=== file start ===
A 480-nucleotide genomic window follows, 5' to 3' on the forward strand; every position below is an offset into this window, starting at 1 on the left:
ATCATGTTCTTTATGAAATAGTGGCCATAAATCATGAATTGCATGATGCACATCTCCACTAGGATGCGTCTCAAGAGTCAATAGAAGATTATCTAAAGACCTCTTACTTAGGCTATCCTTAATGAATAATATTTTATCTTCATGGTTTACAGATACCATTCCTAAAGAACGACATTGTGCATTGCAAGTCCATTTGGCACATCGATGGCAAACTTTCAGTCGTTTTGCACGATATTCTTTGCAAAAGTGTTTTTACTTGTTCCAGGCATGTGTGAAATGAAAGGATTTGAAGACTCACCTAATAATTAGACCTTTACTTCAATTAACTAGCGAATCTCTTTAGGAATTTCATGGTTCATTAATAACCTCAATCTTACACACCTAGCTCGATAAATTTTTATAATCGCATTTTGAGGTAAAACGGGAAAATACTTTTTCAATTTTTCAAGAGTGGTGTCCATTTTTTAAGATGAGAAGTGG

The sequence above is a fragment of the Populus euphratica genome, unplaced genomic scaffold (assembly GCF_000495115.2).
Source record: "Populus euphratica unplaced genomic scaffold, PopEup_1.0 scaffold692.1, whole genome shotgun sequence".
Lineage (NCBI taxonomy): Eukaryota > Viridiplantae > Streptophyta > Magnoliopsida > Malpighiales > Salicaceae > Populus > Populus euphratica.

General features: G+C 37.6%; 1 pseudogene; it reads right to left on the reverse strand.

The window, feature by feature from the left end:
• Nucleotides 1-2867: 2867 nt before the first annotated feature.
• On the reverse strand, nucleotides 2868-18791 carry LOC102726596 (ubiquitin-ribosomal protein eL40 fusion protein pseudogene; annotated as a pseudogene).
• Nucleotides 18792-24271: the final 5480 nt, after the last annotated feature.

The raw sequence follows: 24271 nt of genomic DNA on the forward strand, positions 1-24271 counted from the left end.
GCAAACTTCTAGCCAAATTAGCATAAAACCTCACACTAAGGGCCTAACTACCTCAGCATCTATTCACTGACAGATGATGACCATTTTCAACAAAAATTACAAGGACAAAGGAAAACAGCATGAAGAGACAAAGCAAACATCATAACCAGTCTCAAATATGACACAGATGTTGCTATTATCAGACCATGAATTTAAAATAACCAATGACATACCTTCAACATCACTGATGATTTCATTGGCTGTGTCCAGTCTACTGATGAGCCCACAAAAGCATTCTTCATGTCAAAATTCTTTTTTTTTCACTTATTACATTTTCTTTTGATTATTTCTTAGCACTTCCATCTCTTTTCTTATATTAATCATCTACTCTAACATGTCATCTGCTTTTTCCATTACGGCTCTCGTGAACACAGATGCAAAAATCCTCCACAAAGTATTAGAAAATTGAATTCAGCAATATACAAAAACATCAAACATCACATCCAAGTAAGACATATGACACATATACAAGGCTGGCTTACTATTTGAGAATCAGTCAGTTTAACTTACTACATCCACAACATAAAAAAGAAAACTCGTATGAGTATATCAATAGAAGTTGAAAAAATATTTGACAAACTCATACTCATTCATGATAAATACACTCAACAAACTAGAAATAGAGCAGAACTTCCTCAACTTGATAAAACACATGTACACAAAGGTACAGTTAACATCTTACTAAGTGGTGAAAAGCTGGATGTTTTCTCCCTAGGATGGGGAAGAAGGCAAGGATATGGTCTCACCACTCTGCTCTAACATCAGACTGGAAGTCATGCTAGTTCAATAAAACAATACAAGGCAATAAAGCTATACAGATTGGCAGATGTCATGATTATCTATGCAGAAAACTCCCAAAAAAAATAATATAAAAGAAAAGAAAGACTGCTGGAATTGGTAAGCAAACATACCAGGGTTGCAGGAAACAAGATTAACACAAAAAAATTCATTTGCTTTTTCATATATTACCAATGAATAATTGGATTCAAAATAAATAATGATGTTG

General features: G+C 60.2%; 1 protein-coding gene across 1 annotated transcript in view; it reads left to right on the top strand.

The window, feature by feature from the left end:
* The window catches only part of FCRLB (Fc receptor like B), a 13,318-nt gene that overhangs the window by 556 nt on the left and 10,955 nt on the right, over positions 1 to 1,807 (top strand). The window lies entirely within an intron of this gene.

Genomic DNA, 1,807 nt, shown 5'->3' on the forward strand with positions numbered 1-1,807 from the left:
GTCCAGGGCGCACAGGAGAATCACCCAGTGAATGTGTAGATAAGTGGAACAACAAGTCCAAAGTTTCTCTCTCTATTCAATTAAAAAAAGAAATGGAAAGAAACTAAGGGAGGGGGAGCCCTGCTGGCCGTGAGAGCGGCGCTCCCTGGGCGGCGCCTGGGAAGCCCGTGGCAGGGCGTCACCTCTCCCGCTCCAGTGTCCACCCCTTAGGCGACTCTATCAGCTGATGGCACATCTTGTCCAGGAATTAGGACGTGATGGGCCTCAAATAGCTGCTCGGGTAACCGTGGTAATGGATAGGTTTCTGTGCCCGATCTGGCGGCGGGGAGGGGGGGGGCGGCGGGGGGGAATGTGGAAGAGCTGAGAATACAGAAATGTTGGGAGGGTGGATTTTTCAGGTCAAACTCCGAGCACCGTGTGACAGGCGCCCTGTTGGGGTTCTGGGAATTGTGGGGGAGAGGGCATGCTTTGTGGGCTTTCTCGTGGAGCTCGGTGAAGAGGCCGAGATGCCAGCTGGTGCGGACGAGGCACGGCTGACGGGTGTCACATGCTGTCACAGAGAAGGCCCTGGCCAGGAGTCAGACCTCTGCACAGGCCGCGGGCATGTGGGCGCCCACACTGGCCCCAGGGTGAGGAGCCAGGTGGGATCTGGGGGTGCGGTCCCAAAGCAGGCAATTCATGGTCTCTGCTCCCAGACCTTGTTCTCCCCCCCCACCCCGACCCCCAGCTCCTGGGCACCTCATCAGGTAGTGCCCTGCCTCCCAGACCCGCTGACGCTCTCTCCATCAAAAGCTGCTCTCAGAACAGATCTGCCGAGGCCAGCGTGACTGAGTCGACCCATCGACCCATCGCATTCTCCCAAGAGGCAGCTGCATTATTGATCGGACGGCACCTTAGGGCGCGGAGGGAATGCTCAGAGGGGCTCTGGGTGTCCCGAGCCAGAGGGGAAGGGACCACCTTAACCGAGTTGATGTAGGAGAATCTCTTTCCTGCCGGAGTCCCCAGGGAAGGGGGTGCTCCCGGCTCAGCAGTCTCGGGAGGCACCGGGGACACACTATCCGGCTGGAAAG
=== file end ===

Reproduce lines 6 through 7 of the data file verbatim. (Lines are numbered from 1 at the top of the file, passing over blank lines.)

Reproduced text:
General features: G+C 37.6%; 1 pseudogene; it reads right to left on the reverse strand.

The window, feature by feature from the left end: